IN THAT PERIOD of extreme flux following WW2, the Radio as the center of our homes entertainment and socializing was being challenged by its upstart cousin, Television or TV for short. As what one would consider to be a logically sound, many a popular Radio Series were adapted to the small screen of early Network TV.
WITH VARYING DEGREES of success, various shows made the uncertain trek across their studios from the sound stage to the TV Studio. With the change from strictly a sound only medium to one which blended sound with visual, some made it and others did not. There was probably not such an extreme shift in formats in show biz ever since the Sound Era superseded the Silent Screen.
IN REGARD TO our subject of the day, LIFE WITH LUIGI, was a success with limitations. It did not fare as well as THE JACK BENNY SHOW, THE LONE RANGER, SUPERMAN or GUNSMOKE; but it did outdistance titles such as DUFFY'S TAVERN, INNER SANCTUM and THE GREAT GILDERSLEEVE.
FEATURING AT LEAST two actors from the Radio Series (which ran from 1948-53), the short lived TV show bid well to replicate Luigi's world in a visual sense. J. Carrol Naish(Luigi Basco) and Alan Reed (Pasquale) both had the physical appearance needed in addition to their voice acting in doing the proper dialect.*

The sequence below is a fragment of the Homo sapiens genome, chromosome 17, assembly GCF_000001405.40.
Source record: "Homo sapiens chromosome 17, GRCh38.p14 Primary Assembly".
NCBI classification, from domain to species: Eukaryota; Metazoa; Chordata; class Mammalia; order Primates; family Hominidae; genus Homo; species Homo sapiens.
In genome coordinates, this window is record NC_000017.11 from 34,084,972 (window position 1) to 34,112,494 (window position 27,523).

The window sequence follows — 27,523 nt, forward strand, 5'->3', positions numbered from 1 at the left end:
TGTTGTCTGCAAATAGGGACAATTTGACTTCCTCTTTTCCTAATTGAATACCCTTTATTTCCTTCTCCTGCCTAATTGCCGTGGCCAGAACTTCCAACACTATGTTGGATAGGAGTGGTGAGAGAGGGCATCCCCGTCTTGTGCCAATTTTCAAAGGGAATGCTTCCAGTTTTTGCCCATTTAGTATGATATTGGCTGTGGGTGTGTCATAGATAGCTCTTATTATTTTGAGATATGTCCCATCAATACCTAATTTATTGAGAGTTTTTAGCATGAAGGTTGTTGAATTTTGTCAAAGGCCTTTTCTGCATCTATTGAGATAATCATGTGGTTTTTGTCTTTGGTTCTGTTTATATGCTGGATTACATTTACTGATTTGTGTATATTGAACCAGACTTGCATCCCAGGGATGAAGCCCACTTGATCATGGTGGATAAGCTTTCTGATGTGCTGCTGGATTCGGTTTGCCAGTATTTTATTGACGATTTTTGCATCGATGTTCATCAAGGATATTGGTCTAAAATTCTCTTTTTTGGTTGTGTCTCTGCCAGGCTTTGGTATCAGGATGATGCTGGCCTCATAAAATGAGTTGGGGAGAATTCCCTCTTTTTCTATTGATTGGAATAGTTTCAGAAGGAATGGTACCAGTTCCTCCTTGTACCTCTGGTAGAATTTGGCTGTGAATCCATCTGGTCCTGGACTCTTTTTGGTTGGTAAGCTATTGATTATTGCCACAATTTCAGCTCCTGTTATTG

SETS AND COSTUMING was all contemporary representation of our (my) native City of Chicago and the series was telecast live; which gave us, the viewing audience the equivalence of a weekly live Broadway play.
THIS TELEVISION VERSION of this show lasted about a year, until it was sent back to the Radio solely; lasting about another year. A short lived revival surfaced in 1953, but this version featured Vito Scotti as Luigi.
NOTE: * The two men doing the main characters were both born in NYC. Alan Reed (1907-77) was a versatile actor of Stage, Screen and Television and is perhaps best remembered as the original voice of FRED FLINTSTONE! J.Carrol Naish (1896-1973), who specialized in doing various ethnic characters (including Italian Soldier/POW Giusseppe in SAHARA (Columbia, 1943)). Neither man was Italian,with Alan Reed's being Jewish and J. Carol Naish Irish.
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